Unfortunately, there is persuasive evidence that some influential philosophers have treated some pre-theoretic intuitions as being a source of evidence about the structure of concepts. For example, Saul Kripke (in Naming & Necessity, 1972:p.42) explained that intuitiveness is the reason why there is a distinction between necessity and contingency in the first place: “Some philosophers think that something’s having intuitive content is very inconclusive evidence in favor of it. I think it is very heavy evidence in favor of it, myself. I really don’t know, in a way, what more conclusive evidence one can have about anything, ultimately speaking”.

2. Philosophical necessity

Let’s consider another item from Paul’s list of dogmas:

8. There are necessary truths that apply to all possible worlds. Natural alternative: recognize that it is hard enough to figure out what is true in this world, and there is no reliable way of establishing what is true in all possible worlds, so abandon the concept of necessity.

In this passage Paul makes a radical claim. He argues that we should do away with the very idea of necessity. What might he be worried about?

To make a claim about the necessity of something is to make a claim about its truth across all possible worlds. Granted, our talk about possible worlds sounds kind of spooky, but [arguably] it is really just a pragmatic intellectual device, a harmless way of speaking. If you like, you could replace the idea of a ‘possible world’ with a ‘state-space’. When computer scientists at Waterloo learn modal logic, they replace one idiom with another — seemingly without incident.

If possible worlds semantics is just a way of speaking, then it would not be objectionable. Indeed, the language of possible worlds seems to be cooked into the way we reason about things. Consider counterfactual claims, like “If Oswald hadn’t shot Kennedy, nobody else would’ve.” These claims are easy to make and come naturally to us. You don’t need a degree in philosophy to talk about how things could have been, you just need some knowledge of a language and an active imagination.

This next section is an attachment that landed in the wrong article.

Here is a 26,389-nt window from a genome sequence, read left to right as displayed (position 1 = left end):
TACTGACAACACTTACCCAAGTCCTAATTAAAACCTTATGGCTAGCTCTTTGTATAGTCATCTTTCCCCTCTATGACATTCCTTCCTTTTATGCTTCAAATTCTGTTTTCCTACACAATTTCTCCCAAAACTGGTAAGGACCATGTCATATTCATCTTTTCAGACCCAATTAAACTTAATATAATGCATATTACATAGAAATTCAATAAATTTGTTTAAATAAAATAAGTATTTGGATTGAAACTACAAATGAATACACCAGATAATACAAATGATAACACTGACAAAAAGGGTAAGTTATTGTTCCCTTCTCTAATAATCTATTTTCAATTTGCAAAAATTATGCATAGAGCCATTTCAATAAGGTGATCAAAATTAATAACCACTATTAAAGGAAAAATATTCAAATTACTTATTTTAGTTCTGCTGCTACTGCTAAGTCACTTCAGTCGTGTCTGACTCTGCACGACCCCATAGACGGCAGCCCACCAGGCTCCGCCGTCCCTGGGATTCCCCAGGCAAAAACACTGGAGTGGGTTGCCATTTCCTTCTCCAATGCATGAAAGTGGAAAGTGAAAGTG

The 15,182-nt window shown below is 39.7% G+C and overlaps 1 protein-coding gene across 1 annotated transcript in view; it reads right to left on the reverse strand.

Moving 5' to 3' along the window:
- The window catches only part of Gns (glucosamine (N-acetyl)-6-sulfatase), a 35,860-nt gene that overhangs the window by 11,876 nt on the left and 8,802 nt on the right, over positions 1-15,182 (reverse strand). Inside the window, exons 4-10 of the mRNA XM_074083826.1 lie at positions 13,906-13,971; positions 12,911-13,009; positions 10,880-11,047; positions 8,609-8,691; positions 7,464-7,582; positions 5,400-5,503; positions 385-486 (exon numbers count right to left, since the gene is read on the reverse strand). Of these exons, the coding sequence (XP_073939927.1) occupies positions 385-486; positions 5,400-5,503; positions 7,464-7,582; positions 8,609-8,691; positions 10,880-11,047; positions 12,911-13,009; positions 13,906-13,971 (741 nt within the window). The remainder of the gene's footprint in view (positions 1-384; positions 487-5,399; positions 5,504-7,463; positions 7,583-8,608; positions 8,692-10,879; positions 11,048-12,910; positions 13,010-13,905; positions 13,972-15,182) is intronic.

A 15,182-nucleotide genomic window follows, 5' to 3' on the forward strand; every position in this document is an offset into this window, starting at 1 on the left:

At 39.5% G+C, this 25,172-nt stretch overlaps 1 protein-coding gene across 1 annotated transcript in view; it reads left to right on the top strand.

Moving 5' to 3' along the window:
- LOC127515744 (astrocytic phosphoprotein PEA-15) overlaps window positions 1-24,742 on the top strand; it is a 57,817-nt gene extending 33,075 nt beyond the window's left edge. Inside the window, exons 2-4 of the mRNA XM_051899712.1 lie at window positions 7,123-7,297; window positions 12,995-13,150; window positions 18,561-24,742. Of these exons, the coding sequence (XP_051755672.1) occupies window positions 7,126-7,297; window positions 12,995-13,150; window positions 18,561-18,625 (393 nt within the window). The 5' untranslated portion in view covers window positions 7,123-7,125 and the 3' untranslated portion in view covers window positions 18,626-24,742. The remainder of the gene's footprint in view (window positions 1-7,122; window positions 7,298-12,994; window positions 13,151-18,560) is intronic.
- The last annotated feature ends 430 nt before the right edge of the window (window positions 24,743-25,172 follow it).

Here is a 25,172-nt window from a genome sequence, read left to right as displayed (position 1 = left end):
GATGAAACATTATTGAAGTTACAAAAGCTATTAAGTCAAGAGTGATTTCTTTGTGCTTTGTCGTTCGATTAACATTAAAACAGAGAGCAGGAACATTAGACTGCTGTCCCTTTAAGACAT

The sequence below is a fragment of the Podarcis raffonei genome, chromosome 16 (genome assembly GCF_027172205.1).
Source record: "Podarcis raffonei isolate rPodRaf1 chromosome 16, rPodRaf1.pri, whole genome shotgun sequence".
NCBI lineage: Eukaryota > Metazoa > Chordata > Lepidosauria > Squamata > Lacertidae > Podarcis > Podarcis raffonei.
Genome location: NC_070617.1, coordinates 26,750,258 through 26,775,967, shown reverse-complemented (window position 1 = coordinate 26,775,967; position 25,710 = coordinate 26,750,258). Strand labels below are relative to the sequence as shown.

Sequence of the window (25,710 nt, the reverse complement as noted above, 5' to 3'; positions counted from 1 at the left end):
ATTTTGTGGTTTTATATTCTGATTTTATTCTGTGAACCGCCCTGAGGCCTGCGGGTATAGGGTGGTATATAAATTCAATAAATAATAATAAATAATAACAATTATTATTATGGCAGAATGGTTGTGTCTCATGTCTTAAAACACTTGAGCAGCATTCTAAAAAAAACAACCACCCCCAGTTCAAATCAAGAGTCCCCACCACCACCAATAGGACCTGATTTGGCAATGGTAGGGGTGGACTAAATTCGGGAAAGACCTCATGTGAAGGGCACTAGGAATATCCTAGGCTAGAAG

But when you slow down and take a closer look at what has been said there, you will see that the counterfactual claim involves discussion of a possible (imaginary) world where Kennedy had not been shot. We seem to be talking about what that possible world looks like. Does that mean that this other possible world is real — that we’re making reference to this other universe, in roughly the same way we might refer to the sun or the sky? Well, if so, then that sounds like it would be a turn toward spooky metaphysics.

Hence, some philosophers seem to have gone a bit too far in their enthusiasm for the metaphysics of possible worlds. As Ross Cameron reminds us, David K. Lewis argued that possible worlds are real: